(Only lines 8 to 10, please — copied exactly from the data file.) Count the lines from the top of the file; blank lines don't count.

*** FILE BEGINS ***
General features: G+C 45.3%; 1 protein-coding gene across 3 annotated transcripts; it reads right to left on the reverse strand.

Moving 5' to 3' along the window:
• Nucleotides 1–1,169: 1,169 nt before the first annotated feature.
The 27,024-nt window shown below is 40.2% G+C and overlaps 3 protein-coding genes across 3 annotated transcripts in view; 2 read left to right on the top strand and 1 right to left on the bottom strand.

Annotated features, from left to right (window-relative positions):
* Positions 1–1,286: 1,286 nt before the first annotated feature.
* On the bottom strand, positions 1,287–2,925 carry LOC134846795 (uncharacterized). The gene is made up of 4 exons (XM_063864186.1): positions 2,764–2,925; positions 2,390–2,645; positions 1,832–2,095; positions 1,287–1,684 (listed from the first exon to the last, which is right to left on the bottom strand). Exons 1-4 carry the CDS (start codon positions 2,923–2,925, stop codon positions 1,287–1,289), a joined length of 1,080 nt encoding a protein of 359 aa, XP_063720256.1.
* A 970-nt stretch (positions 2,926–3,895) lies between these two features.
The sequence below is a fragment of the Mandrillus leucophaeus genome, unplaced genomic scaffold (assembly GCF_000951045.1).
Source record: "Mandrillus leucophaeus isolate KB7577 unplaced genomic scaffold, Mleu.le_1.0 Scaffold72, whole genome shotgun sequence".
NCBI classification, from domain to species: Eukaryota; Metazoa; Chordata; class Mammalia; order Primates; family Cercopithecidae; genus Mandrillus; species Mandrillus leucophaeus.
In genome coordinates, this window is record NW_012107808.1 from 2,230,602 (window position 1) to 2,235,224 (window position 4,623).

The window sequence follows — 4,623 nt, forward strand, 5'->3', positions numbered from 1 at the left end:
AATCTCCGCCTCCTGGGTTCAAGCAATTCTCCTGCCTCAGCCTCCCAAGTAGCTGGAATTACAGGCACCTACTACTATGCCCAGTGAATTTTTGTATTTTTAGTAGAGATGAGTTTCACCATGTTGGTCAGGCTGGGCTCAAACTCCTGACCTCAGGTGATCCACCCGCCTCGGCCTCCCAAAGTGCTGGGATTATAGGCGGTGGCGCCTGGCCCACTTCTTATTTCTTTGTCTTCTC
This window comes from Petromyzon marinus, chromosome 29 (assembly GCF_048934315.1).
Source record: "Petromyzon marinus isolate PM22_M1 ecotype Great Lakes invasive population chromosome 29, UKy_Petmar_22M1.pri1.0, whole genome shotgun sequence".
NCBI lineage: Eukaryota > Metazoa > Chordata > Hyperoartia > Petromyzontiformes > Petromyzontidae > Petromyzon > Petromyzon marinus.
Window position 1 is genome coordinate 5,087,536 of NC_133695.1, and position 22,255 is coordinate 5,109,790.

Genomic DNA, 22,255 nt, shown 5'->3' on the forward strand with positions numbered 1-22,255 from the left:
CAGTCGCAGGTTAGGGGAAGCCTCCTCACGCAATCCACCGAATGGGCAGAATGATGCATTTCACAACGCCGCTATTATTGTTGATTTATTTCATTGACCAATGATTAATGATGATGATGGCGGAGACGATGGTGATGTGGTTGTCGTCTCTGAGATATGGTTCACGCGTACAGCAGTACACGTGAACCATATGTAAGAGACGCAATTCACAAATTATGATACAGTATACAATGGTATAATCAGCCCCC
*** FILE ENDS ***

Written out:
* A 970-nt stretch (positions 2,926–3,895) lies between these two features.
The sequence below is a fragment of the Mandrillus leucophaeus genome, unplaced genomic scaffold (assembly GCF_000951045.1).
Source record: "Mandrillus leucophaeus isolate KB7577 unplaced genomic scaffold, Mleu.le_1.0 Scaffold72, whole genome shotgun sequence".